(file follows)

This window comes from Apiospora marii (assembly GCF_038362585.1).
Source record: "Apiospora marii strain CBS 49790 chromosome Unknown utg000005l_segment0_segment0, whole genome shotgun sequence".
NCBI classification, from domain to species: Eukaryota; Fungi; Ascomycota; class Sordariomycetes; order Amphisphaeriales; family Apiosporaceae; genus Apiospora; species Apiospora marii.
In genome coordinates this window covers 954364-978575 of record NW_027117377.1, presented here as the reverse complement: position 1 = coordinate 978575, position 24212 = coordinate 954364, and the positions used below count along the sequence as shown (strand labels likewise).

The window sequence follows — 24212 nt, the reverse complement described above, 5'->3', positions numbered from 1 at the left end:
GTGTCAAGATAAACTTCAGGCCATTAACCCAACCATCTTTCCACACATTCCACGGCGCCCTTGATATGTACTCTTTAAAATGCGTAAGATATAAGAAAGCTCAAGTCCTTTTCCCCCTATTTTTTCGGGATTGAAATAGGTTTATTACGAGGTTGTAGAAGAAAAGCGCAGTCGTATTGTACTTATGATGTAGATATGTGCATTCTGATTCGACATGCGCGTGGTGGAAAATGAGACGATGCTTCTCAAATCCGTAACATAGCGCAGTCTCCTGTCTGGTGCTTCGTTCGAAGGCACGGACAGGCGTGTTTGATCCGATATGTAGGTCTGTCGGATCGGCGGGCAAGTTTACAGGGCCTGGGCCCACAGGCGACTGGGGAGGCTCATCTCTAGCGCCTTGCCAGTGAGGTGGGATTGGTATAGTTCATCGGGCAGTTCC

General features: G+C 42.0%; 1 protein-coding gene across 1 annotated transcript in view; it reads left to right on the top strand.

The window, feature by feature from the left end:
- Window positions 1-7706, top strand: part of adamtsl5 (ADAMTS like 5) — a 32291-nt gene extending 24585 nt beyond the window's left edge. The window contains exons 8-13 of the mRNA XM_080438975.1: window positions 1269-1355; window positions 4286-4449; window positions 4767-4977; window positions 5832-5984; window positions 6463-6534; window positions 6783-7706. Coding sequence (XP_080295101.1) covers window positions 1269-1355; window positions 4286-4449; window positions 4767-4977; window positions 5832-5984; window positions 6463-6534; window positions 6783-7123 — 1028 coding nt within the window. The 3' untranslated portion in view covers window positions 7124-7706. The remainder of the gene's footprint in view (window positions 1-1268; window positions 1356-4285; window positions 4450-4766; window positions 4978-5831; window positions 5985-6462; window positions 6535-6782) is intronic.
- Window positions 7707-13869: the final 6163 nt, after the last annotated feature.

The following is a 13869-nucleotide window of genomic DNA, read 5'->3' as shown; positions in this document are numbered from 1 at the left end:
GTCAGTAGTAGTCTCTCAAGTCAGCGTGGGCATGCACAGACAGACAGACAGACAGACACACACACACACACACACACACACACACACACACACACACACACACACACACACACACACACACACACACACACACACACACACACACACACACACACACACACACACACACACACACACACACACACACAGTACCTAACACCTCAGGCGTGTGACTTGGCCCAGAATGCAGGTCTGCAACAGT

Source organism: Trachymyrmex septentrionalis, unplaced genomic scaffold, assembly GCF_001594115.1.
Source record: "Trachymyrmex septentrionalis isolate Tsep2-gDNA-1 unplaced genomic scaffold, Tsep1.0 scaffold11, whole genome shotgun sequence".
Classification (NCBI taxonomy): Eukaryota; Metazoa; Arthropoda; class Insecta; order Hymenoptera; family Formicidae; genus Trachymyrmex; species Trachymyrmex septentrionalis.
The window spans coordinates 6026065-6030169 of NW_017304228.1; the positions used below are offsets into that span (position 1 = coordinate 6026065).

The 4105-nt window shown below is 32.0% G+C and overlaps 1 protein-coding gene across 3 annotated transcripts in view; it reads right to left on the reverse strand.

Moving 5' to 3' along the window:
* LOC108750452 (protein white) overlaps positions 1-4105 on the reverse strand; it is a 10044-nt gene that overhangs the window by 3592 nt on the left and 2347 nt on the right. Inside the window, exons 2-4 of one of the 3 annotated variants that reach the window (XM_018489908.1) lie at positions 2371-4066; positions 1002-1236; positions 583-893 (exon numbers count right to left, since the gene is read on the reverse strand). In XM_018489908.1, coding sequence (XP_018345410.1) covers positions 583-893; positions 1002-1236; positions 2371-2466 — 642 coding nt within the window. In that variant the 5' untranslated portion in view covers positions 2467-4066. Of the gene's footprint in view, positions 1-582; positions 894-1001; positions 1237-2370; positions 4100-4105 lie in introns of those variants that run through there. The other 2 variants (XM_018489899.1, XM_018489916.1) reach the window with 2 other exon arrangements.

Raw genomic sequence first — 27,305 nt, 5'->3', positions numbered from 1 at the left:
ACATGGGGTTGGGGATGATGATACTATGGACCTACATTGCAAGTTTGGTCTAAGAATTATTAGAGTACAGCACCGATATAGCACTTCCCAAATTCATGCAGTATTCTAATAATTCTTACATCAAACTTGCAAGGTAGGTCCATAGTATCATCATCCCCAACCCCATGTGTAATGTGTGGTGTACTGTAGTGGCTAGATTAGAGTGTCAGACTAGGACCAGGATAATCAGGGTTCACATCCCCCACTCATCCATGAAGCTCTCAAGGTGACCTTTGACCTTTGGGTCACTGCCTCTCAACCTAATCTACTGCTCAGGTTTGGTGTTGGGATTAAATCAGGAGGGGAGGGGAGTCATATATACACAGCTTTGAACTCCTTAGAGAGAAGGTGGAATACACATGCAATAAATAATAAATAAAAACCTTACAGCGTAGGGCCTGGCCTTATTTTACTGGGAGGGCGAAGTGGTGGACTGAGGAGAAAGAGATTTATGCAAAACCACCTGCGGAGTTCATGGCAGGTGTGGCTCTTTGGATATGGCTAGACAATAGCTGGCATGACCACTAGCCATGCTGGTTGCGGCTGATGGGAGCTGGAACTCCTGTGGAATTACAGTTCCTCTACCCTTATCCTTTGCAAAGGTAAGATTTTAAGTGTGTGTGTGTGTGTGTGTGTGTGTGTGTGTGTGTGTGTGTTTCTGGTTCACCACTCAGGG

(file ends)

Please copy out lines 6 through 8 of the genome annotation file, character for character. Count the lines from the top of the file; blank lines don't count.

GTGTCAAGATAAACTTCAGGCCATTAACCCAACCATCTTTCCACACATTCCACGGCGCCCTTGATATGTACTCTTTAAAATGCGTAAGATATAAGAAAGCTCAAGTCCTTTTCCCCCTATTTTTTCGGGATTGAAATAGGTTTATTACGAGGTTGTAGAAGAAAAGCGCAGTCGTATTGTACTTATGATGTAGATATGTGCATTCTGATTCGACATGCGCGTGGTGGAAAATGAGACGATGCTTCTCAAATCCGTAACATAGCGCAGTCTCCTGTCTGGTGCTTCGTTCGAAGGCACGGACAGGCGTGTTTGATCCGATATGTAGGTCTGTCGGATCGGCGGGCAAGTTTACAGGGCCTGGGCCCACAGGCGACTGGGGAGGCTCATCTCTAGCGCCTTGCCAGTGAGGTGGGATTGGTATAGTTCATCGGGCAGTTCC

General features: G+C 42.0%; 1 protein-coding gene across 1 annotated transcript in view; it reads left to right on the top strand.

The window, feature by feature from the left end: